May the God of hope fill you with all joy and peace as you trust in him, so that you may overflow with hope by the power of the Holy Spirit. ~ Romans 15:13
So the Malaria is gone, and it turns out the medicine to kill it is nearly as bad as the disease itself. I felt much better Friday but felt much worse Saturday and Sunday due to the side effects of having taken 12 Chloroquine and 8 Doxycycline in the previous 4 days. Just made me feel weird, and I’m convinced it was messing with my head.
Our journey back from Gonaives on Friday was an adventure, to say the least. We got stuck in the mud for an hour and a half and convinced our driver it wasn’t worth giving it another shot (it had taken us that long just to BACK out to where we started). So, we decided to march on without him and took off on foot with hardly any water in the middle of nowhere. We luckily came upon a moto and paid him to take us to civilization. Turned out he had like a 50 cc deal, so we had to dismount at every slight incline. An hour and a half and another moto later we made it home, exhausted. I was lucky that the Malaria had been pretty well taken care of.
When John and I got back, there was a team of 12 people here from Virginia and Pennsylvania who were putting on a soccer camp. It was cool to meet all of them and part of me wishes I could have spent time with them all week. I got to lead some worship and sing with the older guys for hours – they LOVED it, and I actually had to tell them I was done, which doesn’t usually happen when it comes to singing. We also played some Risk, which almost ended in a destroyed friendship. I will not say more, except that the game was never finished.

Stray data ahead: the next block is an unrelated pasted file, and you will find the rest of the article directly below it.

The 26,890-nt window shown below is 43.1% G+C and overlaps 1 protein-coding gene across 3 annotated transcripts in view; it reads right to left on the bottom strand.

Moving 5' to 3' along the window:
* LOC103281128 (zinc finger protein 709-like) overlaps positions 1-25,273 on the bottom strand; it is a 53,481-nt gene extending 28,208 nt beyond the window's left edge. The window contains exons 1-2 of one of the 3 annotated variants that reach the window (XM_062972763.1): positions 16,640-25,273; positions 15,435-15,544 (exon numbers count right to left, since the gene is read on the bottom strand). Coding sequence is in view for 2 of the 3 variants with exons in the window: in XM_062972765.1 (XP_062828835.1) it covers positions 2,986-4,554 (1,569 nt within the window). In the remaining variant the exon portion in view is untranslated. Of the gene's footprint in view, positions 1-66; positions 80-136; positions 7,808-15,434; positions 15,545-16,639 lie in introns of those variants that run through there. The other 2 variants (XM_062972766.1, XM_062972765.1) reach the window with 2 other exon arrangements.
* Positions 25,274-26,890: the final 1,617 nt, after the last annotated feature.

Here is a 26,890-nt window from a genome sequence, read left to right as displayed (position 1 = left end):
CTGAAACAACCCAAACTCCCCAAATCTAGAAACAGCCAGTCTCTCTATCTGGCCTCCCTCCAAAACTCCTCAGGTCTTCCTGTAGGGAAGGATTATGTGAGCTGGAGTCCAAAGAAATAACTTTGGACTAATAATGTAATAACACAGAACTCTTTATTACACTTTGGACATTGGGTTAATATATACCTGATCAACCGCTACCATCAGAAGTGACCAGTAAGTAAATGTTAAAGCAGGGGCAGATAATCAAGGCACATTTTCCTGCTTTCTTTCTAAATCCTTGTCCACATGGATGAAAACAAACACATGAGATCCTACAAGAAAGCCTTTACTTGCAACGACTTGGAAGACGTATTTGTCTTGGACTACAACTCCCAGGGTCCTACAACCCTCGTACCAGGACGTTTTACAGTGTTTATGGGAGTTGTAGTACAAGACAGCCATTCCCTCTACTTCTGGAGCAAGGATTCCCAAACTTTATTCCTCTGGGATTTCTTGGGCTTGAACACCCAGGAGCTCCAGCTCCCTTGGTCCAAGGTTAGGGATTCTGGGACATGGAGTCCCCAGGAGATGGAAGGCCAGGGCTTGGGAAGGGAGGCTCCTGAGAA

In other news, it turns out that the team that was here ate (1) all our animal crackers (2) 10 of John’s cliff bars and (3) all our gatorade mix. Turns out they basically rampaged our faces while they were here. Oh well.
This week we’ve been working around the yard and doing a lot of surveying. We’re trying to get a diagnostic on am irrigation canal that currently serves 250 families and could serve up to 500 after some repairs. Its a huge job but its pretty cool because we’ve come some awesome Haitians helping out and basically destroying the brush with machetes so that we can work. They could go forever, I’m convinced. We also got the chance to check out a spring which Bruce hopes to cap in the near future. It currently puts out 135 gallons of water a day and is not in the most sanitary of conditions. While we were there we saw people drawing water with gas cans about a foot from where mosquito larva were breeding.
As for the last post, I have been reminded that to us it seems hopeless, but to God nothing is hopeless. Romans 15:13 is a good reminder of this as I put at the beginning of the post. I’m going to thank my mom for that one. It has been hard for me to look at upsides when the world around me here is crumbling and I am feeling sick. My goal for the remainder of my time here is to observe and soak in the joy that so common in the people here. I think God has a lot to teach me still.
I am also looking into traveling to Port-au-Prince to work with IOM there for a week or two after my time here. I think there is a lot to gain from experiencing the cleanup/rebuilding process first hand, and I hope that I would be able to help out.
Please pray that I am able to see God’s light in my last 2 weeks here in Passe Cateboix and for the rest of my time here in Haiti, and that God can use me as his tool. Thanks for the prayer and support through my Malaria episode and continue to pray for the health of the guys here. We think another one may have gotten Malaria. Take care and God bless. I’m thinking of all of you and love you dearly.
Hugs and love,
PS “Nap Boule” means: “We’re boiling”… a common way to say “all is well, dawg.”